#SouthAfrica is a popular destination for #immigrants, especially from other #African countries. Does their presence affect the #employment chances of South Africans? Raphael Chaskalson presents results from an #econometric model that attempts to tackle this question.
On 1 May 2008, riots broke out against #foreign nationals in #Alexandra #township, a densely populated settlement some two miles east of Sandton, sub-Saharan Africa’s financial centre. The iconic image of Mozambican national Ernesto Nhamuave being burnt alive shocked South African audiences and quickly spread across the #world. Within two weeks, “#xenophobic violence” had spread across South Africa. Those targeted were largely #foreignAfrican and #SouthAsian nationals. After two weeks, more than 60 people had been #killed and more than 100,000 #displaced.
The “charges” against immigrants are typical of anti-#immigrant sentiment globally: a 2010 survey by the Southern African Migration Programme found that 60% of South Africans believe immigrants “take jobs”, whilst 55% believe that they worsen crime.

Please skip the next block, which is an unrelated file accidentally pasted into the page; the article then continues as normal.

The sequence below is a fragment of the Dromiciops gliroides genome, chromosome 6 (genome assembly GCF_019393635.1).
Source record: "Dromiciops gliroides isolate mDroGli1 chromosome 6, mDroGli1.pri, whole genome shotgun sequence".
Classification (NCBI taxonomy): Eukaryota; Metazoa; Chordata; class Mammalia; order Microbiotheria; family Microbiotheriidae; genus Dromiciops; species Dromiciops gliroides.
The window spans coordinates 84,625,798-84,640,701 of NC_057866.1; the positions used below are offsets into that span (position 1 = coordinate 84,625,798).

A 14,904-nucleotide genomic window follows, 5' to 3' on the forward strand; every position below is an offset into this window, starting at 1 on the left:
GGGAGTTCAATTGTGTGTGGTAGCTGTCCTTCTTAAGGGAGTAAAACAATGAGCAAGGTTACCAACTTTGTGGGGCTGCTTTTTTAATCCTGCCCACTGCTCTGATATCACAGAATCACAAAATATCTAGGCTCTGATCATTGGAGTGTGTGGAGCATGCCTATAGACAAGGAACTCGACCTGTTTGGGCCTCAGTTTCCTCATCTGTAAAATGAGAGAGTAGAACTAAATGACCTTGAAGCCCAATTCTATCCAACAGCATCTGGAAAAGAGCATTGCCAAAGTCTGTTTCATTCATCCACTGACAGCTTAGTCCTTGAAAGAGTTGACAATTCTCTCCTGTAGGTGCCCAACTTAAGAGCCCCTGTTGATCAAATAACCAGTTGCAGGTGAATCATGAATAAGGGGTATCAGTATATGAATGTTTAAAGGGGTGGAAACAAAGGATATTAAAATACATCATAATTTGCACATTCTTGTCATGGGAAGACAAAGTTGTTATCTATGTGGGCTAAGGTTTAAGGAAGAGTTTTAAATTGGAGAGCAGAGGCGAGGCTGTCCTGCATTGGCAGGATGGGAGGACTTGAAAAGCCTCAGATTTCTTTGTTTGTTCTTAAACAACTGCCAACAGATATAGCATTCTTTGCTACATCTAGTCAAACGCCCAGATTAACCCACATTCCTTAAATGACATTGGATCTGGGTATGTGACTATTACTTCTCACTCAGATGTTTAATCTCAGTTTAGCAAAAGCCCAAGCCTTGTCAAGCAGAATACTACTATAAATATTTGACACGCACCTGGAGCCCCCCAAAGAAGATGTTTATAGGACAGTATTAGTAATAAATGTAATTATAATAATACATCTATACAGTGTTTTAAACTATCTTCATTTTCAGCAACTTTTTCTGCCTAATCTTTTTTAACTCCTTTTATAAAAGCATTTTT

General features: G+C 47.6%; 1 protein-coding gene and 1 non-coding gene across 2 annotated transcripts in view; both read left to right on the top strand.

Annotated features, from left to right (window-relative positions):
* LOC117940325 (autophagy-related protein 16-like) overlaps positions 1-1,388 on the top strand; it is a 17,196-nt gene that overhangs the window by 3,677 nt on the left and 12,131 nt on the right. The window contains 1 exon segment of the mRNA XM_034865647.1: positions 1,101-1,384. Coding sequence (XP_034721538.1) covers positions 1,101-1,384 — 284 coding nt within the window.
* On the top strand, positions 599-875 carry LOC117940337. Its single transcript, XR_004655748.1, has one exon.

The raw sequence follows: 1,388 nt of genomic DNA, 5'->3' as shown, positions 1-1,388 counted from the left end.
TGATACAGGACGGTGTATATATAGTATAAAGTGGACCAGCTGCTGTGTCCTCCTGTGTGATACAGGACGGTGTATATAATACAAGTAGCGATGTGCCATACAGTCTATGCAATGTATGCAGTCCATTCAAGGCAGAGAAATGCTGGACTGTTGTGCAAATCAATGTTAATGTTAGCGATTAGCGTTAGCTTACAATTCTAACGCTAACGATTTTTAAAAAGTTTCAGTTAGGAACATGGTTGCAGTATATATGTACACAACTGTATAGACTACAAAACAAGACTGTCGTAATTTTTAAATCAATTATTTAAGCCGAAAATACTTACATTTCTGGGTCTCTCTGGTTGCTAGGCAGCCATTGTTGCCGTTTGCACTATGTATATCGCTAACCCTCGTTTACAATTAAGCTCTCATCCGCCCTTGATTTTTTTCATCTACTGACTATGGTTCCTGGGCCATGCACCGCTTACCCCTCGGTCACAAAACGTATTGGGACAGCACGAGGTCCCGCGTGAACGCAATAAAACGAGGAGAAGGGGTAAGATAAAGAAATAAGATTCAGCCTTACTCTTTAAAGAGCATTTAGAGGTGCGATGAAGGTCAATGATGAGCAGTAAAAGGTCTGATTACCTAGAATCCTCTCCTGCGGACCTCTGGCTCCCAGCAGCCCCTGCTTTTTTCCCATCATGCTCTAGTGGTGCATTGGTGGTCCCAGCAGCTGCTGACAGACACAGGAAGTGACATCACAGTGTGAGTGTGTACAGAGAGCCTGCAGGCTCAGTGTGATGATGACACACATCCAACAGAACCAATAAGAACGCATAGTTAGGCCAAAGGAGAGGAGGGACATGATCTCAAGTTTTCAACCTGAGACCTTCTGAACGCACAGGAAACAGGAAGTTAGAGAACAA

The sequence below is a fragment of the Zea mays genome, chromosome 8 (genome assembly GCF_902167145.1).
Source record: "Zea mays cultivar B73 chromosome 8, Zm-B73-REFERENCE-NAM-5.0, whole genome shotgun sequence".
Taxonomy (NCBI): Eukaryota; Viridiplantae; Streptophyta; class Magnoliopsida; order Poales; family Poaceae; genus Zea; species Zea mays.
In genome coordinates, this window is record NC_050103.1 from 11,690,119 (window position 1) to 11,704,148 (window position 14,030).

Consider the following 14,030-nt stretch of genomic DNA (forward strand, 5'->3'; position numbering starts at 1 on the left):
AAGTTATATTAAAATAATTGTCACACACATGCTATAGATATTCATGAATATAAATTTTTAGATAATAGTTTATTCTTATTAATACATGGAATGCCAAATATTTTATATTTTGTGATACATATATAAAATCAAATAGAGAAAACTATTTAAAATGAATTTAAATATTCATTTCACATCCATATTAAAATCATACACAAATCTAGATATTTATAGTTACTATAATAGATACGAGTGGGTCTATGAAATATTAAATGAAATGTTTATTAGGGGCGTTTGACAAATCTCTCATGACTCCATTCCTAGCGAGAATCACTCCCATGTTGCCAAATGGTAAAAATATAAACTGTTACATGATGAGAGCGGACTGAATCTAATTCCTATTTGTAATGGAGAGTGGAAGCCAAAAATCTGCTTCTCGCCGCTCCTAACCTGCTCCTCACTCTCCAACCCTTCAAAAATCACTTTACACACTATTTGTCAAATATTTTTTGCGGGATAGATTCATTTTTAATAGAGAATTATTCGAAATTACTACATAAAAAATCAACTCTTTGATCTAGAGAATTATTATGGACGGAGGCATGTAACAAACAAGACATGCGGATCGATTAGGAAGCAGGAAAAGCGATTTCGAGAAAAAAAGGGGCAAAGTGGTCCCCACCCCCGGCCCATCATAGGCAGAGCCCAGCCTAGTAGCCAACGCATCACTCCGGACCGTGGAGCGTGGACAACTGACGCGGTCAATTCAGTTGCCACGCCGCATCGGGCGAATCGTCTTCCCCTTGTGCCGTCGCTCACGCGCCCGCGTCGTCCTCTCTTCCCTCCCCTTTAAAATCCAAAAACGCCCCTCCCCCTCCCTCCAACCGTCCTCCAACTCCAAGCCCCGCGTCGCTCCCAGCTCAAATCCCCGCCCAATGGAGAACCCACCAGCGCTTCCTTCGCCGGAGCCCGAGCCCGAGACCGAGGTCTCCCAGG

But in fact we know very little about the actual labour market effects of immigration to South Africa.
The best source of useful demographic information about immigrants in South Africa is the census, the most recent of which was in the 2011 census. There are, of course, problems with using these data. Demographic trends may well have changed in the six years since 2011. There is also a risk that immigrants may dodge census surveyors if they are scared of being victimised by the authorities, so that the data may underestimate immigration to South Africa. But, taking the data at face value, we can glean useful demographic features of immigrants compared to South African born workers.
Read more at https://www.groundup.org.za